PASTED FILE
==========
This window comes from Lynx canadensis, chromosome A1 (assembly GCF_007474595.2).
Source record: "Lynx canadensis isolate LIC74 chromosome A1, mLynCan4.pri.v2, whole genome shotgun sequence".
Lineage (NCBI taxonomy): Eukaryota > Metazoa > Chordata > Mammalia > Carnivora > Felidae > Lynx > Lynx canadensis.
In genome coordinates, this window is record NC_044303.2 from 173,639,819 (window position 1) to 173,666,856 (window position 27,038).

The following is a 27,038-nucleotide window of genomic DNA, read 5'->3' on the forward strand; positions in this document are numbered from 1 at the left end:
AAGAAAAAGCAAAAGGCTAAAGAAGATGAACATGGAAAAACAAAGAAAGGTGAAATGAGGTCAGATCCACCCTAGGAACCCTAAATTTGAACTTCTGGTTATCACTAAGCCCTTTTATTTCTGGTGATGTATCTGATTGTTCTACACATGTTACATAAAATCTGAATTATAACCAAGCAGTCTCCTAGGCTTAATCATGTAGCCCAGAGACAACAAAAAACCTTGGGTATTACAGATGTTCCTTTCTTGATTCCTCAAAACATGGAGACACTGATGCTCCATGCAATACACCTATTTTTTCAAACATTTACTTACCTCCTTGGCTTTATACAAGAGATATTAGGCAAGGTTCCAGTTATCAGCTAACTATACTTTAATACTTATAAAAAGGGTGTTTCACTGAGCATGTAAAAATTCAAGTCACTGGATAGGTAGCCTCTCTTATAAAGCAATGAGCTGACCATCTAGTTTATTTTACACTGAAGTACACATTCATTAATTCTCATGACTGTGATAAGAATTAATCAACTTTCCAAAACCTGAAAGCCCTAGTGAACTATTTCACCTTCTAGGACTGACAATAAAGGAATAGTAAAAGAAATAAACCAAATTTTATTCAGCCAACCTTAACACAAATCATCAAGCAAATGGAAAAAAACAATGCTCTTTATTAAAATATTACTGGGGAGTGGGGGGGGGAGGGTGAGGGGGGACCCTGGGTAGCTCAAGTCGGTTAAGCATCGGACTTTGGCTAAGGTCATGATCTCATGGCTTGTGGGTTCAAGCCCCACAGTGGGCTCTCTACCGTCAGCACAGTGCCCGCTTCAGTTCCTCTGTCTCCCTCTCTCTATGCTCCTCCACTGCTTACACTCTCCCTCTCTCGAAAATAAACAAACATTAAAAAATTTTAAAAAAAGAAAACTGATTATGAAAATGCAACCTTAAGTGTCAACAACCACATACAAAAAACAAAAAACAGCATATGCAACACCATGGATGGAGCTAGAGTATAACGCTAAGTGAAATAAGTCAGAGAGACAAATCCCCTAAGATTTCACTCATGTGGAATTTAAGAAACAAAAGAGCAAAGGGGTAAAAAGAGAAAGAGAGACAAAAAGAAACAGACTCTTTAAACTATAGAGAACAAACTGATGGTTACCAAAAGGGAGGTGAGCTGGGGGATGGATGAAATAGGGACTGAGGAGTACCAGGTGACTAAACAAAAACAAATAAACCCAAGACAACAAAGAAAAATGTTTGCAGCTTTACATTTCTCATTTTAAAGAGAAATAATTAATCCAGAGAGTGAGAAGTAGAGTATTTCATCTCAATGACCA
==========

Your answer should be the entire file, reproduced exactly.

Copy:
This window comes from Lynx canadensis, chromosome A1 (assembly GCF_007474595.2).
Source record: "Lynx canadensis isolate LIC74 chromosome A1, mLynCan4.pri.v2, whole genome shotgun sequence".
Lineage (NCBI taxonomy): Eukaryota > Metazoa > Chordata > Mammalia > Carnivora > Felidae > Lynx > Lynx canadensis.
In genome coordinates, this window is record NC_044303.2 from 173,639,819 (window position 1) to 173,666,856 (window position 27,038).

The following is a 27,038-nucleotide window of genomic DNA, read 5'->3' on the forward strand; positions in this document are numbered from 1 at the left end:
AAGAAAAAGCAAAAGGCTAAAGAAGATGAACATGGAAAAACAAAGAAAGGTGAAATGAGGTCAGATCCACCCTAGGAACCCTAAATTTGAACTTCTGGTTATCACTAAGCCCTTTTATTTCTGGTGATGTATCTGATTGTTCTACACATGTTACATAAAATCTGAATTATAACCAAGCAGTCTCCTAGGCTTAATCATGTAGCCCAGAGACAACAAAAAACCTTGGGTATTACAGATGTTCCTTTCTTGATTCCTCAAAACATGGAGACACTGATGCTCCATGCAATACACCTATTTTTTCAAACATTTACTTACCTCCTTGGCTTTATACAAGAGATATTAGGCAAGGTTCCAGTTATCAGCTAACTATACTTTAATACTTATAAAAAGGGTGTTTCACTGAGCATGTAAAAATTCAAGTCACTGGATAGGTAGCCTCTCTTATAAAGCAATGAGCTGACCATCTAGTTTATTTTACACTGAAGTACACATTCATTAATTCTCATGACTGTGATAAGAATTAATCAACTTTCCAAAACCTGAAAGCCCTAGTGAACTATTTCACCTTCTAGGACTGACAATAAAGGAATAGTAAAAGAAATAAACCAAATTTTATTCAGCCAACCTTAACACAAATCATCAAGCAAATGGAAAAAAACAATGCTCTTTATTAAAATATTACTGGGGAGTGGGGGGGGGAGGGTGAGGGGGGACCCTGGGTAGCTCAAGTCGGTTAAGCATCGGACTTTGGCTAAGGTCATGATCTCATGGCTTGTGGGTTCAAGCCCCACAGTGGGCTCTCTACCGTCAGCACAGTGCCCGCTTCAGTTCCTCTGTCTCCCTCTCTCTATGCTCCTCCACTGCTTACACTCTCCCTCTCTCGAAAATAAACAAACATTAAAAAATTTTAAAAAAAGAAAACTGATTATGAAAATGCAACCTTAAGTGTCAACAACCACATACAAAAAACAAAAAACAGCATATGCAACACCATGGATGGAGCTAGAGTATAACGCTAAGTGAAATAAGTCAGAGAGACAAATCCCCTAAGATTTCACTCATGTGGAATTTAAGAAACAAAAGAGCAAAGGGGTAAAAAGAGAAAGAGAGACAAAAAGAAACAGACTCTTTAAACTATAGAGAACAAACTGATGGTTACCAAAAGGGAGGTGAGCTGGGGGATGGATGAAATAGGGACTGAGGAGTACCAGGTGACTAAACAAAAACAAATAAACCCAAGACAACAAAGAAAAATGTTTGCAGCTTTACATTTCTCATTTTAAAGAGAAATAATTAATCCAGAGAGTGAGAAGTAGAGTATTTCATCTCAATGACCA